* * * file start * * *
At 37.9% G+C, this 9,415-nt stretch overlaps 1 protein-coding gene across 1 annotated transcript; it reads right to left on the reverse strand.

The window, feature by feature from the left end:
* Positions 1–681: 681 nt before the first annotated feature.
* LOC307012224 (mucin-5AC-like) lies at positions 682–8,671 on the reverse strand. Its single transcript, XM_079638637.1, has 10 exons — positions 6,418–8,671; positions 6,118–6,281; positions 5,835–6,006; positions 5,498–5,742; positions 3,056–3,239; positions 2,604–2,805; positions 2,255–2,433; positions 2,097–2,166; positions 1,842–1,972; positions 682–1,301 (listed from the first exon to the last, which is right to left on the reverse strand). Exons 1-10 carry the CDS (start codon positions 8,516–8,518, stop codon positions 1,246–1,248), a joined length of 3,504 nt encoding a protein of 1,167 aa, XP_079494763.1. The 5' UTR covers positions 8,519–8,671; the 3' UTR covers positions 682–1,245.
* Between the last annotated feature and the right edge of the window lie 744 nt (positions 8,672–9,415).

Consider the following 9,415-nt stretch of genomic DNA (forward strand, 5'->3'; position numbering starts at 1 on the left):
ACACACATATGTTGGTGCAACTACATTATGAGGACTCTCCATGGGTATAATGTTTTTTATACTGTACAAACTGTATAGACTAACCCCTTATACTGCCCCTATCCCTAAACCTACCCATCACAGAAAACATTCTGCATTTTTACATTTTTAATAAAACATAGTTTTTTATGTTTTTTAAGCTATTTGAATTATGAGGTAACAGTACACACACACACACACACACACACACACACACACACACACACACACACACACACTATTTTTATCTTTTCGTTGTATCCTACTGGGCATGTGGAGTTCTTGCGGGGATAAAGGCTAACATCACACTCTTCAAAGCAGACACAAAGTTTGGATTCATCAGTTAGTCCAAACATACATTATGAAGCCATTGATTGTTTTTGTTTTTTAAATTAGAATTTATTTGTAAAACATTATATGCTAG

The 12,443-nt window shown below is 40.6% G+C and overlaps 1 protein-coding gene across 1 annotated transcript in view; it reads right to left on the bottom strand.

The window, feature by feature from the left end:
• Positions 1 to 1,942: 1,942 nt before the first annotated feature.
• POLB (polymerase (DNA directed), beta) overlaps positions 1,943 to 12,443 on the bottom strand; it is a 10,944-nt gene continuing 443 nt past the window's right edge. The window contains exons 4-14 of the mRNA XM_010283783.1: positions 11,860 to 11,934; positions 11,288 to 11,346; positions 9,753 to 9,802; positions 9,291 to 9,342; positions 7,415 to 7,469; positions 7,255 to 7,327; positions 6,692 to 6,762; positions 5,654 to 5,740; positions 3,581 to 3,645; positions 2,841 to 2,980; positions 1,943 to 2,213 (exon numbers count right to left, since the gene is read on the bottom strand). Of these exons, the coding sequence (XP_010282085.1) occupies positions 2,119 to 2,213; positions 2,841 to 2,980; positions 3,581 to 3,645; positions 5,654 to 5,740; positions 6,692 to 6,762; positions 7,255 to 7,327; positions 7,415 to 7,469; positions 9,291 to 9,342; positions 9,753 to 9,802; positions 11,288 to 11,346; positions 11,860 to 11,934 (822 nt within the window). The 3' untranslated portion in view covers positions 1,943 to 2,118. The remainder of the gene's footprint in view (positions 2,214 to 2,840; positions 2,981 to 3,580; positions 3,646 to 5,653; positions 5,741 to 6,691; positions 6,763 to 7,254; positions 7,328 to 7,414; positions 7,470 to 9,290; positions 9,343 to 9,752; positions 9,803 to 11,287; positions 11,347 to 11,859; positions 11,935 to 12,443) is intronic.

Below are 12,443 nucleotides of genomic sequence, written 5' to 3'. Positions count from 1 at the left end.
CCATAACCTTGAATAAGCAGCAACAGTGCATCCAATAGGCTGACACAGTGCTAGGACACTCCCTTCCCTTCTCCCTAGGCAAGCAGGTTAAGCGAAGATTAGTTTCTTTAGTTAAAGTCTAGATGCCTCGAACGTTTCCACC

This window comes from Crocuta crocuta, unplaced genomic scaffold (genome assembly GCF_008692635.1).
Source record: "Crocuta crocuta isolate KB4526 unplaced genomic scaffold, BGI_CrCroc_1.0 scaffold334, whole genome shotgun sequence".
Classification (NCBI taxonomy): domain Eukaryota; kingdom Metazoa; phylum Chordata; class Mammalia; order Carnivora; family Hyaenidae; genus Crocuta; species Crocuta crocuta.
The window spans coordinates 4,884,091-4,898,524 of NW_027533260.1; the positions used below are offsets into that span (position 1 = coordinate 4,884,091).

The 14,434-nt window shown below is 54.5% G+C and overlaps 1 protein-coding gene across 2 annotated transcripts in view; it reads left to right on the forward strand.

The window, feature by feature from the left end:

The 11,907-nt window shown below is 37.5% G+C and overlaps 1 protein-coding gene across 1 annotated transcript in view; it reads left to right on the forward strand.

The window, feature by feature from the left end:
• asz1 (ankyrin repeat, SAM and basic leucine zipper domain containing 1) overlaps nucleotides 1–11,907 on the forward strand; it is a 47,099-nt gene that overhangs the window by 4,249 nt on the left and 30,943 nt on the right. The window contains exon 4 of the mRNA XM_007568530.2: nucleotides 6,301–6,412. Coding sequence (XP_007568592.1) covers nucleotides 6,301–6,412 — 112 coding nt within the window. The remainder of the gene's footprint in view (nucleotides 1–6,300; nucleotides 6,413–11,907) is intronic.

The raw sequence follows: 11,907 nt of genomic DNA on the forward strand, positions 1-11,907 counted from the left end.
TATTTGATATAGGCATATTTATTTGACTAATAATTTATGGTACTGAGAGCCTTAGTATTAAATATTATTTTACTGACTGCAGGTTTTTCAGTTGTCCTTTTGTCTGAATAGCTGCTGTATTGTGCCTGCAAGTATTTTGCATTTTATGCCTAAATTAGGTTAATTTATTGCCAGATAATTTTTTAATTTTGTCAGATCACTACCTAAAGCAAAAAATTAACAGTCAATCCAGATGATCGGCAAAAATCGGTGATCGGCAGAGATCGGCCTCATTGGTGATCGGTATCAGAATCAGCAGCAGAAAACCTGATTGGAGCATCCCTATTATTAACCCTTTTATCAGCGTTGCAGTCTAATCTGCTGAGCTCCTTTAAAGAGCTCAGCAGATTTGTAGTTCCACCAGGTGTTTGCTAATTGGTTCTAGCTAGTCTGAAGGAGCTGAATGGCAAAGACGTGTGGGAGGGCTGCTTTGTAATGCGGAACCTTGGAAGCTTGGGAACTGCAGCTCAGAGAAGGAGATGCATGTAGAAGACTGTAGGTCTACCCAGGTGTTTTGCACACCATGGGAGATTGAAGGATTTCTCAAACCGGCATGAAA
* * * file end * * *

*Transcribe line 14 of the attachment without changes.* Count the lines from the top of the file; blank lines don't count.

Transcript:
This window comes from Crocuta crocuta, unplaced genomic scaffold (genome assembly GCF_008692635.1).